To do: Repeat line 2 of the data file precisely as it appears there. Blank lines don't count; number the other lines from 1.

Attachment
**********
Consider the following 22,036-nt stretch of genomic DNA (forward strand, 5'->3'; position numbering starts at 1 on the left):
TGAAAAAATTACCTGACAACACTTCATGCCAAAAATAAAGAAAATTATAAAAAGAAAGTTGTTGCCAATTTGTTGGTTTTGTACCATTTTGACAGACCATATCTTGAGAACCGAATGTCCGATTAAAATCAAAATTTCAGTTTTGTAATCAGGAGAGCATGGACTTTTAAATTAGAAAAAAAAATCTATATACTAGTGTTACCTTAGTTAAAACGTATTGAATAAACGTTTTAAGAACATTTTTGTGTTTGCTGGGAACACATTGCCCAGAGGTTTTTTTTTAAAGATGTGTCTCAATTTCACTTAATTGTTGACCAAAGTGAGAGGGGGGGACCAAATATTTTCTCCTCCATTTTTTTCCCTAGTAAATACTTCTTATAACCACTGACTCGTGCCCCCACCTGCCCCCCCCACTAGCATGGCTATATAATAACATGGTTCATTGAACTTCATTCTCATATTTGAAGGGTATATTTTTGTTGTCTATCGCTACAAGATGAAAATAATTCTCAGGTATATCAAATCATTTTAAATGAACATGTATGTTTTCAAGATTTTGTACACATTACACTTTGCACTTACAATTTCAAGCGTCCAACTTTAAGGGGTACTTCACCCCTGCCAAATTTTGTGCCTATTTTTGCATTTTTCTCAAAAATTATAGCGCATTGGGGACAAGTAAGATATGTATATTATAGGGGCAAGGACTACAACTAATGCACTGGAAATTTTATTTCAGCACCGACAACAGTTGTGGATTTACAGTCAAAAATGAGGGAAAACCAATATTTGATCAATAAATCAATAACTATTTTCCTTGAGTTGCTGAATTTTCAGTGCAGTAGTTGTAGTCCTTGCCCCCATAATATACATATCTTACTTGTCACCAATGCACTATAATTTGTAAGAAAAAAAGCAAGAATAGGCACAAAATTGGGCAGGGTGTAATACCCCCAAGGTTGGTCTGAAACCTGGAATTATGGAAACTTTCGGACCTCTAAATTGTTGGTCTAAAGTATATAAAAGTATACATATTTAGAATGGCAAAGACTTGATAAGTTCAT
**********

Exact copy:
TGAAAAAATTACCTGACAACACTTCATGCCAAAAATAAAGAAAATTATAAAAAGAAAGTTGTTGCCAATTTGTTGGTTTTGTACCATTTTGACAGACCATATCTTGAGAACCGAATGTCCGATTAAAATCAAAATTTCAGTTTTGTAATCAGGAGAGCATGGACTTTTAAATTAGAAAAAAAAATCTATATACTAGTGTTACCTTAGTTAAAACGTATTGAATAAACGTTTTAAGAACATTTTTGTGTTTGCTGGGAACACATTGCCCAGAGGTTTTTTTTTAAAGATGTGTCTCAATTTCACTTAATTGTTGACCAAAGTGAGAGGGGGGGACCAAATATTTTCTCCTCCATTTTTTTCCCTAGTAAATACTTCTTATAACCACTGACTCGTGCCCCCACCTGCCCCCCCCACTAGCATGGCTATATAATAACATGGTTCATTGAACTTCATTCTCATATTTGAAGGGTATATTTTTGTTGTCTATCGCTACAAGATGAAAATAATTCTCAGGTATATCAAATCATTTTAAATGAACATGTATGTTTTCAAGATTTTGTACACATTACACTTTGCACTTACAATTTCAAGCGTCCAACTTTAAGGGGTACTTCACCCCTGCCAAATTTTGTGCCTATTTTTGCATTTTTCTCAAAAATTATAGCGCATTGGGGACAAGTAAGATATGTATATTATAGGGGCAAGGACTACAACTAATGCACTGGAAATTTTATTTCAGCACCGACAACAGTTGTGGATTTACAGTCAAAAATGAGGGAAAACCAATATTTGATCAATAAATCAATAACTATTTTCCTTGAGTTGCTGAATTTTCAGTGCAGTAGTTGTAGTCCTTGCCCCCATAATATACATATCTTACTTGTCACCAATGCACTATAATTTGTAAGAAAAAAAGCAAGAATAGGCACAAAATTGGGCAGGGTGTAATACCCCCAAGGTTGGTCTGAAACCTGGAATTATGGAAACTTTCGGACCTCTAAATTGTTGGTCTAAAGTATATAAAAGTATACATATTTAGAATGGCAAAGACTTGATAAGTTCAT